- The Washington Times - Wednesday, May 28, 2003

Look who’s due at the 9:30 Club Sunday night: Arrested Development, the Atlanta-based hip-hop group best known for the 1992 hit “Tennessee.”

The band members named their debut album, “3 Years, 5 Months & 2 Days in the Life of…” after the time between their incarnation to their signing of a record deal. Following “3 Years…” came two Grammys, including Best New Artist, the first hip-hop group to win in that category.

The rush of success, however, created tension among the notably close-knit members who often referred to each other as family. It had taken them a little over three years to score a recording contract and once their album was released, it took about as much time for the group to break up.

“We stopped recording in 1995, but we always felt like there was more we needed to do and say, more possibilities,” says founder and frontman Todd “Speech” Thomas. The group reconstituted itself in 1998, minus co-founder DJ Headliner and singer Dionne Farris, whose vocals powered “Tennessee’s” hooks.

Today, Arrested Development consists of original members Speech, Baba Oje (elder adviser, vocals), Monto Eshe (vocals, dance), and Rasa Don (drums) as well as new members Nicha Thompson-Hilliard (vocals), Machete X (guitar) and Ike “Za” Williams (bass).

Credited not only with putting a Southern accent on hip-hop music but also bringing a PG-rated positivity to their lyrics, Arrested Development was, for many, a welcome relief from the violent, misogynistic gangsta rap that pervaded the ‘90s hip-hop scene. Though the group’s chart-topping status was brief, its influence can be seen even now in artists such as Erykah Badu, the Roots and Lauryn Hill. VH1 placed Arrested Development in its top 50 Greatest Hip-Hop Artists.

“AD represents a more intellectual, heartfelt style,” Speech says of the band’s music, then and now. “We bring some spirituality to the hip-hop game.”

Since their reformation, the band has been milking its popularity overseas, particularly in Japan. The reunion CD, “Heroes of the Harvest” is only available on its Web site, Speechmusic.com. They recently began working on a follow-up album that they hope to have completed some time next year. Of Arrested Development’s return to the States and the group’s first significant U.S. tour in several years, Speech says that the bookings mostly reflected a renewed demand for AD’s signature hip-hop style.

“Music being exposed on the radio is so one-sided,” he says. “Hip-hop now is all about materialism, women and violence — it’s not getting any deeper than that. People want to hear something deeper that’s going to stimulate another part of who they are.”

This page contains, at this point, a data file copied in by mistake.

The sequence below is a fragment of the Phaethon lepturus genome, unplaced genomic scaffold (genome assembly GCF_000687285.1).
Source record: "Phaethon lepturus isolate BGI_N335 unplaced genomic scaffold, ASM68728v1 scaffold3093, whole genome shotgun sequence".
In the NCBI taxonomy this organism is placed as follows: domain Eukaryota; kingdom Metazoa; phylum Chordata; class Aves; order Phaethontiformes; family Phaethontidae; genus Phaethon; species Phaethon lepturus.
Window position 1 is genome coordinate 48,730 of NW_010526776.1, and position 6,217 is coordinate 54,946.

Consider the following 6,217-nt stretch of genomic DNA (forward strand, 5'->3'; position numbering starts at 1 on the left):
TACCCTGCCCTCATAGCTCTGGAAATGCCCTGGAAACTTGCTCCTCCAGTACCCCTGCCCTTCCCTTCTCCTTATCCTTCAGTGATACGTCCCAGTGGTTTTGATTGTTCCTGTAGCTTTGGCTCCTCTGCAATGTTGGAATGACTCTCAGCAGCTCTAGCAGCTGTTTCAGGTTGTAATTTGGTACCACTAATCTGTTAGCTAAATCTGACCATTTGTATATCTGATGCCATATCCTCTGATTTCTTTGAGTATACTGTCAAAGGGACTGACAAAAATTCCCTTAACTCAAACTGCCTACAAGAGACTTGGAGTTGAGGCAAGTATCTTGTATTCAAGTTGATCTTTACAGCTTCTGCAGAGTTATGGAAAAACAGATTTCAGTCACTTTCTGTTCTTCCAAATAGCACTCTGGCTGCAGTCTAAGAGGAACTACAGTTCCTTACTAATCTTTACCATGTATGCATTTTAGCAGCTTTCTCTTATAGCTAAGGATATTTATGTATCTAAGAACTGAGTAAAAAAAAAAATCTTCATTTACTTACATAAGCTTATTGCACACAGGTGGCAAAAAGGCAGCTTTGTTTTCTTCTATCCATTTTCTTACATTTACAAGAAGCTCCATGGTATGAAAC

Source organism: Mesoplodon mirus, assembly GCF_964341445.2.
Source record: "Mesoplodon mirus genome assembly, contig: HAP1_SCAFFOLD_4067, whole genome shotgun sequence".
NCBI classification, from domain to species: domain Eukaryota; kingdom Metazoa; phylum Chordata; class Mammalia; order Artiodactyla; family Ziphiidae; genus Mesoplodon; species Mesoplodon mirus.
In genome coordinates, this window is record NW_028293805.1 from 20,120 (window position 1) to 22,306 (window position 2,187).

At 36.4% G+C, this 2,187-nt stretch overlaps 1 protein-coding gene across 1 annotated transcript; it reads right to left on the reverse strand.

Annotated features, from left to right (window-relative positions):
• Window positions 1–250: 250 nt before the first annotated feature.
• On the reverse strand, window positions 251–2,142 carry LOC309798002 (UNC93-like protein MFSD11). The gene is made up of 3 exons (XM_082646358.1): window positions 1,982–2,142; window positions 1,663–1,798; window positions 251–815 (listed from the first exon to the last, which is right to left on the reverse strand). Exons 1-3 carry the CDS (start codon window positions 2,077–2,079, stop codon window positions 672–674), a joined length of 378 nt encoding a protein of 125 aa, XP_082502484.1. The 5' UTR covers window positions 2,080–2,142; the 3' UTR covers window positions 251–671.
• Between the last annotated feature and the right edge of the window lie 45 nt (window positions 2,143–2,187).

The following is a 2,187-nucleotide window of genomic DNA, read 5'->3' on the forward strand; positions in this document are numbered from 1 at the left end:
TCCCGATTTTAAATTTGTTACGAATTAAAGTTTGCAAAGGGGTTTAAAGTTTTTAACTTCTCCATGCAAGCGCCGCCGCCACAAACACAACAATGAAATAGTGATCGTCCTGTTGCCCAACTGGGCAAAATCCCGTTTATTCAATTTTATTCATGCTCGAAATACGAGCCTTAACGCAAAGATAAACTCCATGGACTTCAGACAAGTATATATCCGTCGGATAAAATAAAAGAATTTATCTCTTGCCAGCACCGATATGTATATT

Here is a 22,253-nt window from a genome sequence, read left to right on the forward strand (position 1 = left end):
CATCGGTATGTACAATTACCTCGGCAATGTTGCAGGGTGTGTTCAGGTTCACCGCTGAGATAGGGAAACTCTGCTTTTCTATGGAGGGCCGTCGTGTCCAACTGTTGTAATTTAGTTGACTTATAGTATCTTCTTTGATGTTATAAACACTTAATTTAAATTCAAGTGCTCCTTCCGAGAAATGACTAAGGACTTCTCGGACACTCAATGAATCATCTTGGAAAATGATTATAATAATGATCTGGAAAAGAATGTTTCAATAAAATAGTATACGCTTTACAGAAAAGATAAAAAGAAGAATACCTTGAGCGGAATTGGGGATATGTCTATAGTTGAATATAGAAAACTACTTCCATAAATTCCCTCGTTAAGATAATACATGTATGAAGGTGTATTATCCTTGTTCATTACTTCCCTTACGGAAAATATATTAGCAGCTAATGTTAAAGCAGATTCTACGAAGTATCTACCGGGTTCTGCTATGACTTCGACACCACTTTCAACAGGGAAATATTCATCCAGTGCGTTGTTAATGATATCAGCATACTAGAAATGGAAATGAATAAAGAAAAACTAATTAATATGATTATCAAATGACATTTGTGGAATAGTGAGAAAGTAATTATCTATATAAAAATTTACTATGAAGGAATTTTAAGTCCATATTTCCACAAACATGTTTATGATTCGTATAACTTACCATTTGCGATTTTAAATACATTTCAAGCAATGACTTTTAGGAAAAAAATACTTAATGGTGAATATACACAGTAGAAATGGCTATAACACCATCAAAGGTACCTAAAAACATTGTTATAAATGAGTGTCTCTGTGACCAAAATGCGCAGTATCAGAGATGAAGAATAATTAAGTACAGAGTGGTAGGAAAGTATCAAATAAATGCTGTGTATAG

Arrested Development’s concerts are more than mere musical performances, incorporating DJ mixing, live instruments, dance, visual media, spoken word and call-and-response.

Says Baba Oje, “We have a traditional celebration stage; we ritualize our music and our themes, in dress, action, and we have audience participation as much as possible, in the tradition of hip-hop and African-American history. Arrested Development will widen people’s perception as to where music can go in a hip-hop show.”

• • •

Lou Reed’s month-long U.S. tour will enjoy a “Perfect Day” at Wolf Trap on Wednesday. The concert is being billed as “an intimate evening of words and music” featuring the legendary artist’s songs from his days with the Velvet Underground as well as newer pieces from recent projects such as “The Raven.” In addition to Mr. Reed on guitar and vocals will be bassist Fernando Saunders, Jane Scarpantoni on cello and singer Antony.

“The Raven,” which Mr. Reed released in January, toured the world of Edgar Allan Poe, with Mr. Reed acting as musical interpreter with the help of guests such as Laurie Anderson, David Bowie, Ornette Coleman and the Blind Boys of Alabama. His Wolf Trap performance follows next Tuesday’s release of “NYC Man — The Collection,” a sort-of greatest hits double disc set of essential Reed tunes.

Of several of his songs included on the CD, Mr. Reed notes that it is only in hindsight that the songs and the albums that spawned them are called hits or “classics,” because at the time they were released they were often panned by critics and made only brief chart appearances.

Now both the man and his music are not just classics, they are rock ‘n’ roll institutions. The opportunity to see this Rock and Roll Hall of Famer perform his hits live doesn’t come around very often, so, hey, baby, take a walk on the wild side.


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